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    Collision Averted in Mumbai Between Air India Jetliner, Presidential Helicopter Fleet

    A potential disaster appears to have been narrowly avoided at South Asia's busiest airport.  A fleet of VIP helicopters landed at Mumbai's airport just as a domestic commercial airliner was about to take off.

    The quick reaction of an Air India pilot prevented what could have been an aviation tragedy.  Flight 866, leaving Mumbai for Delhi with about 150 passengers and crew on board, was taking off when pilot S.S. Kohli saw one of three military VIP helicopters landing in front of his Airbus A-321.

    "The chopper came in front which was given a clearance. I was given a take-off clearance. ATC [air traffic control], he didn't have a contact with the chopper," said Kohli.

    The helicopter was one of three that were landing at the same time, carrying a group of dignitaries, including Indian President Patibha Patil.

    A passenger on the Air India flight, Hitesh Solanki, told reporters at the airport the cockpit crew aborted the takeoff by slamming on the emergency brakes.

    "I was praying to God that I am flying and keep me safe.  At that time the pilot applied the emergency brake.  I just came out of my seat and everybody came out from the seat and everybody was seeing here and there what's happening.  Then I saw a chopper was crossing our flight.  Distance was just to near 20 to 25 meters, I think," said Solanki.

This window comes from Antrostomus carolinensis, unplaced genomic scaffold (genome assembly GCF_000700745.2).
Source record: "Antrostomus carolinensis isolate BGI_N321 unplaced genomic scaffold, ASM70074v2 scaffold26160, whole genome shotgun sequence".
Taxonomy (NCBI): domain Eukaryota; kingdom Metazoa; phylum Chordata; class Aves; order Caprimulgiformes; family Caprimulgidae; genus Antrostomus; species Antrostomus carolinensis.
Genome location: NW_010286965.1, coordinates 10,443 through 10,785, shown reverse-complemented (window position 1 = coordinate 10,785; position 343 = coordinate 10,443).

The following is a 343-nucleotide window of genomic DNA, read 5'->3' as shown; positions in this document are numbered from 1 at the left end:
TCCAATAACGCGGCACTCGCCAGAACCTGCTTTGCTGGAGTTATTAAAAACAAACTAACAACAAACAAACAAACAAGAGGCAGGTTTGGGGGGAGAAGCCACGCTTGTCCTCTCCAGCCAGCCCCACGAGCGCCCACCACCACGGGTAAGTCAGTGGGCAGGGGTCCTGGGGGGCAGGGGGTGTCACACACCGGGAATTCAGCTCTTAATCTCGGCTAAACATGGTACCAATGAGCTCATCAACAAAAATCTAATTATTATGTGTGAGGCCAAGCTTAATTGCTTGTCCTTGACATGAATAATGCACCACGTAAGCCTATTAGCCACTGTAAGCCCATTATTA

No one on any of the four aircraft is reported to have been injured. President Patil was transferred to the government Boeing 747, known as VIP, 1 as planned, and she was flown to her scheduled functions in the state of Gujarat.

    Civil aviation authorities and the Defense Ministry quickly ordered official inquiries into the near collision.

    Domestic media quote airport officials as saying responsibility lies with Mumbai Air Traffic Control, which had apparently allowed the helicopters to land at the same time and place it had cleared the airliner for takeoff.

    Industry officials have warned for years that India suffers from a dangerous shortage of thousands of air traffic controllers and that those in the towers are overworked.

    Indian media reports say the U.S. Federal Aviation Administration is re-evaluating India's air safety standards and there is a possibility of the country's air-worthiness rating being downgraded because of safety, training and personnel deficiencies.  A downgrade would relegate India into a status along with such countries as Guyana, Indonesia, Serbia and the Ukraine and prevent Indian airlines from expanding service to and from the United States.


    Steve Herman

    A veteran journalist, Steve Herman is VOA's Southeast Asia Bureau Chief and Correspondent, based in Bangkok.

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